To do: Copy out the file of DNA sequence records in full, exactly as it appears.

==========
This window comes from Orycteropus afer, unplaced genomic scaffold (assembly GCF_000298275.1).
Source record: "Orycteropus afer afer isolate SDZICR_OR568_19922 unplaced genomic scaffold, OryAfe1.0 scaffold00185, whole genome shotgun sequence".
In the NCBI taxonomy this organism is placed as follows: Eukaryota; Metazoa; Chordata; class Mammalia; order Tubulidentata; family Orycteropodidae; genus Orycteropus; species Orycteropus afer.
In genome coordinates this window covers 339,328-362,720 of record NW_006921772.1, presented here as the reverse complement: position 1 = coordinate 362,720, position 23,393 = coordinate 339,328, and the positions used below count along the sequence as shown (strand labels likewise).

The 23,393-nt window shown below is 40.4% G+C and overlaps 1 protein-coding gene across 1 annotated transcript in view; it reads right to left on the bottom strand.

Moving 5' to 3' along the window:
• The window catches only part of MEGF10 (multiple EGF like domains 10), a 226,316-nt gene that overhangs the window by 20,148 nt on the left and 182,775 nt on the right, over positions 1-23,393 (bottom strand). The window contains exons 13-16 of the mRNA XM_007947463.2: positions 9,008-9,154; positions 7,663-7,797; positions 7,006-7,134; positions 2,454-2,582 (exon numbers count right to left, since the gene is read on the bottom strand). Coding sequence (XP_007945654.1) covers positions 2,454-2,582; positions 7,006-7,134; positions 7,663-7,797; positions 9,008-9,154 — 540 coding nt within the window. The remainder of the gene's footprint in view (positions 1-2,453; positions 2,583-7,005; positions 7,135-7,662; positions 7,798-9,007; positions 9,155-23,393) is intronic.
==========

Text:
This window comes from Orycteropus afer, unplaced genomic scaffold (assembly GCF_000298275.1).
Source record: "Orycteropus afer afer isolate SDZICR_OR568_19922 unplaced genomic scaffold, OryAfe1.0 scaffold00185, whole genome shotgun sequence".
In the NCBI taxonomy this organism is placed as follows: Eukaryota; Metazoa; Chordata; class Mammalia; order Tubulidentata; family Orycteropodidae; genus Orycteropus; species Orycteropus afer.
In genome coordinates this window covers 339,328-362,720 of record NW_006921772.1, presented here as the reverse complement: position 1 = coordinate 362,720, position 23,393 = coordinate 339,328, and the positions used below count along the sequence as shown (strand labels likewise).

The 23,393-nt window shown below is 40.4% G+C and overlaps 1 protein-coding gene across 1 annotated transcript in view; it reads right to left on the bottom strand.

Moving 5' to 3' along the window:
• The window catches only part of MEGF10 (multiple EGF like domains 10), a 226,316-nt gene that overhangs the window by 20,148 nt on the left and 182,775 nt on the right, over positions 1-23,393 (bottom strand). The window contains exons 13-16 of the mRNA XM_007947463.2: positions 9,008-9,154; positions 7,663-7,797; positions 7,006-7,134; positions 2,454-2,582 (exon numbers count right to left, since the gene is read on the bottom strand). Coding sequence (XP_007945654.1) covers positions 2,454-2,582; positions 7,006-7,134; positions 7,663-7,797; positions 9,008-9,154 — 540 coding nt within the window. The remainder of the gene's footprint in view (positions 1-2,453; positions 2,583-7,005; positions 7,135-7,662; positions 7,798-9,007; positions 9,155-23,393) is intronic.